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FILE PHOTO - Moscow - Russia - May 7, 2017 - Russian army S-400 Triumph medium-range and long-range surface-to-air missile system rehearse before the World War II anniversary in Moscow. REUTERS/Maxim Shemetov/File Photo(reuters_tickers)
By Tuvan Gumrukcu
ANKARA (Reuters) - Turkey and Russia have signed an accord for Moscow to supply Ankara with S-400 surface-to-air missiles, CNN Turk and other media reported on Friday, finalising a deal the two countries have been working on for more than a year.
The S-400 deal, reportedly worth about $2.5 billion, has caused concern in the West because Turkey is a member of NATO and the system cannot be integrated into NATO's military architecture.
It is the latest in a series of moves by Ankara to boost its defence capabilities as it faces threats from Kurdish and Islamist militants at home and conflicts across its borders in Syria and Iraq.
No details of the accord were available and officials were not immediately available to comment. But Sergei Chemezov, head of the Russian state conglomerate Rostec, told the Kommersant daily on Wednesday Russia would supply Turkey with four batteries of S-400s under the deal.
He said Moscow was expected to begin the first deliveries in March 2020 and that Turkey was the first NATO member state to acquire the advanced S-400 missile system.
Earlier on Friday, Turkish newspapers cited President Tayyip Erdogan as saying Turkey would borrow in the Russian currency in a loan deal under the accord.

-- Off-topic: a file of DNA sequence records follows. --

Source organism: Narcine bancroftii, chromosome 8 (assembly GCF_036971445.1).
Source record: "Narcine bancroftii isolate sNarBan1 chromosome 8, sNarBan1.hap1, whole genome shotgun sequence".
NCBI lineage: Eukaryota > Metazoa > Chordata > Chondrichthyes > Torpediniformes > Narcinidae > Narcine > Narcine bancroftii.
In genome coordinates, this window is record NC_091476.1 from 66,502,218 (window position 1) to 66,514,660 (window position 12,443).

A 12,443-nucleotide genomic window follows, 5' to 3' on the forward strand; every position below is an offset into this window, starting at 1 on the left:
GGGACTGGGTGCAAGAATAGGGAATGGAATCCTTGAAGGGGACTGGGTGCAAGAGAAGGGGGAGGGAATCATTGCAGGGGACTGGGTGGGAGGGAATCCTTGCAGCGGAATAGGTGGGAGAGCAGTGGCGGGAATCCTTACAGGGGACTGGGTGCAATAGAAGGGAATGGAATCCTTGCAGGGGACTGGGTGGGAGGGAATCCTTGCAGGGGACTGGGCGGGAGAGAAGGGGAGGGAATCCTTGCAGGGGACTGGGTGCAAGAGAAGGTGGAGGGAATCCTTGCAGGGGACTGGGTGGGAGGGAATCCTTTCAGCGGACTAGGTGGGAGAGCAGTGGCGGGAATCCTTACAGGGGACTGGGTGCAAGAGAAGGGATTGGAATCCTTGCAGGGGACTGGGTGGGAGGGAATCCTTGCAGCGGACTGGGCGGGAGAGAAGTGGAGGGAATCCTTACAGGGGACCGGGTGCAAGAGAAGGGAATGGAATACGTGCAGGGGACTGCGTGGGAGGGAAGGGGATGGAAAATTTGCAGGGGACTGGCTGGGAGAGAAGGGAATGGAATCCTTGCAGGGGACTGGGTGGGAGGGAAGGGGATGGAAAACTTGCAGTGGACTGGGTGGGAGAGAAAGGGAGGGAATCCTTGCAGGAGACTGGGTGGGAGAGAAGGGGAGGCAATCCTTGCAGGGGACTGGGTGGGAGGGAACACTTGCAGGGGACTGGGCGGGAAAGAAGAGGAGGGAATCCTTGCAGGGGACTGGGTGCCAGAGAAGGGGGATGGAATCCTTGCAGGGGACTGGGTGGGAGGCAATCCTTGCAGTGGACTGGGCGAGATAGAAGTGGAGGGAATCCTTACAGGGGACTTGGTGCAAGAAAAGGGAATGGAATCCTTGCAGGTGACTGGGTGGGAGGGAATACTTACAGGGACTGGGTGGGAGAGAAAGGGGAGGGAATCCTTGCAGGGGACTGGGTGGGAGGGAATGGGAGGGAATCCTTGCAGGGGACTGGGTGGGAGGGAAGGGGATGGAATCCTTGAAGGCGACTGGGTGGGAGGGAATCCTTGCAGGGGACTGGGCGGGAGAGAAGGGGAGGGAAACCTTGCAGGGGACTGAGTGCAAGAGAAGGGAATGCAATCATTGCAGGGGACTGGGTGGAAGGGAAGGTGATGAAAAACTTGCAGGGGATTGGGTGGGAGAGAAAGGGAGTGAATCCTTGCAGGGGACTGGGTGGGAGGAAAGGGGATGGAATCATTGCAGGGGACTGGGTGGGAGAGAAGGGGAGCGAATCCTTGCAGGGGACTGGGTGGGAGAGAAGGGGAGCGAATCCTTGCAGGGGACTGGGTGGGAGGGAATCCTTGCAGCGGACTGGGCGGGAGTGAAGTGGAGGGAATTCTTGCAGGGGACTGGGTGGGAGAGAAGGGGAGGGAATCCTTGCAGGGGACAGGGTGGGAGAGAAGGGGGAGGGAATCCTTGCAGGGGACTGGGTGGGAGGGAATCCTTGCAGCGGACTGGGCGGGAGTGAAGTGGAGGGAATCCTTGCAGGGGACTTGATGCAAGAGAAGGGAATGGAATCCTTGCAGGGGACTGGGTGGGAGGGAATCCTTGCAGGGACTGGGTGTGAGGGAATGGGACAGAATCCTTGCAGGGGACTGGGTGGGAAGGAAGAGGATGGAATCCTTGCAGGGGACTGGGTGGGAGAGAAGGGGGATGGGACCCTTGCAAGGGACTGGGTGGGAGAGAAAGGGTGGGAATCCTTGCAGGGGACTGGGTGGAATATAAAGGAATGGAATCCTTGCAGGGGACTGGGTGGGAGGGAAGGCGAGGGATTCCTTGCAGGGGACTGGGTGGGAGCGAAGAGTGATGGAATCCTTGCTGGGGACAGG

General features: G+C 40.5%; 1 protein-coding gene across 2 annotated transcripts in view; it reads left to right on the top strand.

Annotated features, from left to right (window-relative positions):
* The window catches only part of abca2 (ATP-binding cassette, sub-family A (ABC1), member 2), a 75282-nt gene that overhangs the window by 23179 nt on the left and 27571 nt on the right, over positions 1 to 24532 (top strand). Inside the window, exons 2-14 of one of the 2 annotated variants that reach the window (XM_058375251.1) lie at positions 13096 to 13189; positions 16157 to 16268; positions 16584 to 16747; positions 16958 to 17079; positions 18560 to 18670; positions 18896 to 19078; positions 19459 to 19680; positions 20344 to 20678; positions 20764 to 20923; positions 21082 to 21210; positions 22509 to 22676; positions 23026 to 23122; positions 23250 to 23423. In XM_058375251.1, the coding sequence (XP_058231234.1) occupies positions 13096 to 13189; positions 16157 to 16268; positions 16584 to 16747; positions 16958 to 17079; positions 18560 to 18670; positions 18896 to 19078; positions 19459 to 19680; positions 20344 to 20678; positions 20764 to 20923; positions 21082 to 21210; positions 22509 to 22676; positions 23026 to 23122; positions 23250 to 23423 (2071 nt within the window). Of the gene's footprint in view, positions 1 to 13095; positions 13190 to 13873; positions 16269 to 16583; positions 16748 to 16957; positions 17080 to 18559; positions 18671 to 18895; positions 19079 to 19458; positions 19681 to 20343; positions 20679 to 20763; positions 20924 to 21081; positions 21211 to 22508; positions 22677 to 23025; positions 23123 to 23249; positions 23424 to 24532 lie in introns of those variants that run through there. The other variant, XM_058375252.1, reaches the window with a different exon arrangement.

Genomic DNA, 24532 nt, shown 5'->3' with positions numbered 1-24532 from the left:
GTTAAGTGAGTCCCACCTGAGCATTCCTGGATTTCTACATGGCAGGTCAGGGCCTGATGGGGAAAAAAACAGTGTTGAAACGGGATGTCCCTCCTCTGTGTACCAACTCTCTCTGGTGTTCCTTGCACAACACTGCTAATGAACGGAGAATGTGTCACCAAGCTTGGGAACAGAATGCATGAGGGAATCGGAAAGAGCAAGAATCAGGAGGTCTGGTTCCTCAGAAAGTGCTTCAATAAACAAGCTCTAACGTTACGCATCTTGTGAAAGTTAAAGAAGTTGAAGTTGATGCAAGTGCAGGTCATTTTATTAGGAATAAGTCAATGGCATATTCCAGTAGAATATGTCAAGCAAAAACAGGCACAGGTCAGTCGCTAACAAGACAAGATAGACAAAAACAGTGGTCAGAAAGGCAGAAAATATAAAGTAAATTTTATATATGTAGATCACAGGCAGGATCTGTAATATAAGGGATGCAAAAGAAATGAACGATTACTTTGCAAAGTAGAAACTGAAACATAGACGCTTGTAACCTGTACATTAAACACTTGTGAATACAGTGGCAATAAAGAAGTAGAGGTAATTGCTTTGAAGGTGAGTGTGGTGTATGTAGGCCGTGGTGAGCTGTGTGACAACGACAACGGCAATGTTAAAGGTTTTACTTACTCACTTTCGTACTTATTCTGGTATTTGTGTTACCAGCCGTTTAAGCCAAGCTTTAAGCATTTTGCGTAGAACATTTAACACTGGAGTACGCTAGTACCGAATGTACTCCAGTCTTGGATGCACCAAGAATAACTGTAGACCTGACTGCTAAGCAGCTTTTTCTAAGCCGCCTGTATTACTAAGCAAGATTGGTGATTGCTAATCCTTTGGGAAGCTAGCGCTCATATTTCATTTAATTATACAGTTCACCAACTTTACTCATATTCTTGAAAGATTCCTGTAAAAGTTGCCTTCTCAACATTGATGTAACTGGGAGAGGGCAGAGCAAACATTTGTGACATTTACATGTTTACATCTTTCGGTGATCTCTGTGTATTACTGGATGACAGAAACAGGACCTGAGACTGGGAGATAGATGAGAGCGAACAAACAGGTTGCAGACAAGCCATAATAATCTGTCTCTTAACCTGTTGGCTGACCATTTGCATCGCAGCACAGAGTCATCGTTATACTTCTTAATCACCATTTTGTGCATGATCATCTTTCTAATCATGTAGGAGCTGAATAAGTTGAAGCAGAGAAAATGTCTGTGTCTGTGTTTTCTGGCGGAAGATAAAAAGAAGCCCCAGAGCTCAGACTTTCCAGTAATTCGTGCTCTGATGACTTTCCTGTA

BORROWING "IN ROUBLES"
"We will not borrow in dollars in this loan, we will borrow in roubles," Hurriyet newspaper quoted Erdogan as telling reporters on his plane, returning from a trip to Africa.
According to Chemezov, Turkey would pay 45 percent of the cost of the agreement up front, with Russia providing loans to cover the remaining 55 percent.
The Russian Finance Ministry will finance a deal from the state treasury, while Russian banks will take part solely in the transfer of funds in the deal, a Russian banking source said.
Relations between Moscow and Ankara deteriorated sharply in 2015 after Turkey shot down a Russian air force jet that it said had crossed into Turkish airspace, but they have since repaired ties despite having backed different sides in the Syrian war.
They are now cooperating on Syrian peace efforts as well as projects in the defence industry and energy sectors.
While pushing ahead with the S-400 project, Ankara has sought to secure defence deals with other countries as well.
In November, Turkey signed a letter of intent with France and Italy to strengthen cooperation on joint defence projects. As a first step, the Franco-Italian EUROSAM consortium and Turkish companies will look into a system based on the SAMP-T missile systems.
Turkey has also invested heavily in the development of its domestic defence industry, with projects encompassing areas including combat helicopters, tanks, drones and warships.
(Reporting by Tuvan Gumrukcu and Ece Toksabay; Additional reporting by Tatiana Voronova in Moscow; Editing by Daren Butler and William Maclean)